Based on a close reading of The Female Complaint, this article details the larger theoretical and political stakes of Lauren Berlant's inquiry into the appeal of “the normal” as set forth in the genre of the sentimental. The article analyzes Berlant's complex account
of how the sentimental works for its female audience and, by focusing on two of the key concepts she uses, “the nearly utopian” and “the not-something,” explores why Berlant places process, ceaseless movement, and change at the heart of her argument. The article argues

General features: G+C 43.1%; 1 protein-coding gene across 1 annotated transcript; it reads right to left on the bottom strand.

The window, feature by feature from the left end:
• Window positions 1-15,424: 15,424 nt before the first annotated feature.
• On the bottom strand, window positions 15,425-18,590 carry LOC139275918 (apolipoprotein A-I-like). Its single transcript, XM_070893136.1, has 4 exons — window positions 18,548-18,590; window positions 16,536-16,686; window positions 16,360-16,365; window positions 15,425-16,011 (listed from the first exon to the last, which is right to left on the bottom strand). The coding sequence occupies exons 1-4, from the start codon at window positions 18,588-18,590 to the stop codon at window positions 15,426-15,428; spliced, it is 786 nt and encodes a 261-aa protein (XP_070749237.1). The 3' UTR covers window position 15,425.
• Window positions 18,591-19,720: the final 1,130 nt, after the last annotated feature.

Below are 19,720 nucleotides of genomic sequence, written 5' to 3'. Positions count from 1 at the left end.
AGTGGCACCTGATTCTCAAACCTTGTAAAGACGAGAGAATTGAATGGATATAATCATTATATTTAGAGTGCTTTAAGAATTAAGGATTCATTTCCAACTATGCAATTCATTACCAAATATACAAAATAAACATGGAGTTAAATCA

that Berlant seeks to imagine a non-reified, dynamic, open-ended orientation to the world; one that would build on theoretical knowledge to intervene politically in the ordinary of daily living.